“But, on the other side of the spectrum, you have men who are allowed to express their anger more in music – shredding, playing heavier – that’s normally a very desirable trait in a man,” she adds. “It’s considered sexy, whereas if a woman acts the same way it’s considered bitchy. So, I guess I’ve been trying embrace this anger and stop being so careful all the time.”

For Sara to think of her music as a time capsule that might someday make an impression is underselling its charm and relatability. Take Bad Thoughts Compilation, for example. This deep dive into despondency with its delicate guitar work and bobbing melody recalling Rozi Plain, could quite easily soundtrack a clip show of 2020’s most tedious, thumb-twiddling groundhog days. “Let’s stay at home, not follow through. Let’s burn the spark right out of you” she sings, before ending the record with the refrain, “I think I need to get away for a while”. They’re sentiments not lost on us.

Get Away For A While became more a goodbye to past selves. ‘It happened when you left the room and I think about it every day’. It’s like when you realise that something’s changed, that something’s over, that you’re going to have to adapt. I feel that’s what songwriting is for me in general: just looking back at things I’ve experienced with more of an objective view and reflecting on changes that were maybe quite difficult when they happened, but they’ve brought me to where I am today and have offered a new perspective.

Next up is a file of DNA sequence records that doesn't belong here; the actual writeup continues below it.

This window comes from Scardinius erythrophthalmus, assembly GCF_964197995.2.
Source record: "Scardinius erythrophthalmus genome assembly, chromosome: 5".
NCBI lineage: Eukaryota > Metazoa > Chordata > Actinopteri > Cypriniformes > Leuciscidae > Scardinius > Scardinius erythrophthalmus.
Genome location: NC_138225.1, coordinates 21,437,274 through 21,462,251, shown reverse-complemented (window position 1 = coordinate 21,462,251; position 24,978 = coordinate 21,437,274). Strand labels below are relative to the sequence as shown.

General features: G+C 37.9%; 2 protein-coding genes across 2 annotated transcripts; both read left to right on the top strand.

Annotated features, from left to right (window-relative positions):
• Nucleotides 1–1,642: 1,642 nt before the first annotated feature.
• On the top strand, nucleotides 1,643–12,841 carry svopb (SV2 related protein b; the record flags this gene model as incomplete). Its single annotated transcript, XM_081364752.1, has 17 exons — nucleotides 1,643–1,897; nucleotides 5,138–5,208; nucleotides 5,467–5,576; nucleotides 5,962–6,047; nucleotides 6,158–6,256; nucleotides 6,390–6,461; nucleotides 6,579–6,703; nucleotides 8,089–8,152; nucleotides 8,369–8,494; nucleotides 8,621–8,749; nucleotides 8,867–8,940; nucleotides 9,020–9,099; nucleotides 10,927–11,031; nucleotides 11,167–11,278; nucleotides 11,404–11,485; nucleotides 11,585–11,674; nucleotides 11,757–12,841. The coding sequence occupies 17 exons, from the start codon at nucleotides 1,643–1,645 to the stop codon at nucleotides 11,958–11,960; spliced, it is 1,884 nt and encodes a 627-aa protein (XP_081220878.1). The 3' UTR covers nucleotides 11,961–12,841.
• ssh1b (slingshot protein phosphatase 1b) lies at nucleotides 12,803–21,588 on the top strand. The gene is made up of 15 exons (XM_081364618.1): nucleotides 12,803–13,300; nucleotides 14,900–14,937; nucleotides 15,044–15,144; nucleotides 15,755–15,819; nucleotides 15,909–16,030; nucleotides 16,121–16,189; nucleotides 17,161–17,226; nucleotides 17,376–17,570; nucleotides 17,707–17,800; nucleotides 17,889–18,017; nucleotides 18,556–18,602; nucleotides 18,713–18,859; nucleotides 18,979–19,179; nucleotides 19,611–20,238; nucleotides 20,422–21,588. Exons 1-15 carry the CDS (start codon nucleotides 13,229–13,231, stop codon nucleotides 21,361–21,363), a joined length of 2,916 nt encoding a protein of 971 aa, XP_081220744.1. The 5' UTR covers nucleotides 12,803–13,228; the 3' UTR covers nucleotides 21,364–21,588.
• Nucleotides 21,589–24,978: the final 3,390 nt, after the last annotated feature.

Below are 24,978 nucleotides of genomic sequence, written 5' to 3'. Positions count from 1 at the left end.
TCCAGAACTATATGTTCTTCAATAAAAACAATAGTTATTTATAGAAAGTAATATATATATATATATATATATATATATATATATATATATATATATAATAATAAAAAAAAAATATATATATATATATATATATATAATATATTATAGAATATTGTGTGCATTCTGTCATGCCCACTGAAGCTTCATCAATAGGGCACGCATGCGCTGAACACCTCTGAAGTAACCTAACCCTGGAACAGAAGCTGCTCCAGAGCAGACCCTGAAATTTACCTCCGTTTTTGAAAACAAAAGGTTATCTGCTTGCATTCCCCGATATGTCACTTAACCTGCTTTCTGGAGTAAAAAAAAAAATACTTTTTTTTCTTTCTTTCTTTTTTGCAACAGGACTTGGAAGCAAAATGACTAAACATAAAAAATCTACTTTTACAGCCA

“That’s something I’ve felt this year more than ever, just being by myself. Just feeling feelings very deeply with nothing to distract you. Really coming to terms with things and reflecting on who you are as a person. I lost my job, I got out of a relationship, but lockdown is the thing that’s taught me the most so far in my life. Just letting go, allowing things to happen and just accepting it. I feel like now, more than ever before, I have faith that things will turn out in the end.”

On a record so fraught with goodbyes it’s comforting to see Wolff’s found such room for growth. In letting go she’s gifted a record that could not only help others feel seen, it has the potential to aid us all in some small way, as we each weather our own personal shitstorms.

When You Left The Room is available now.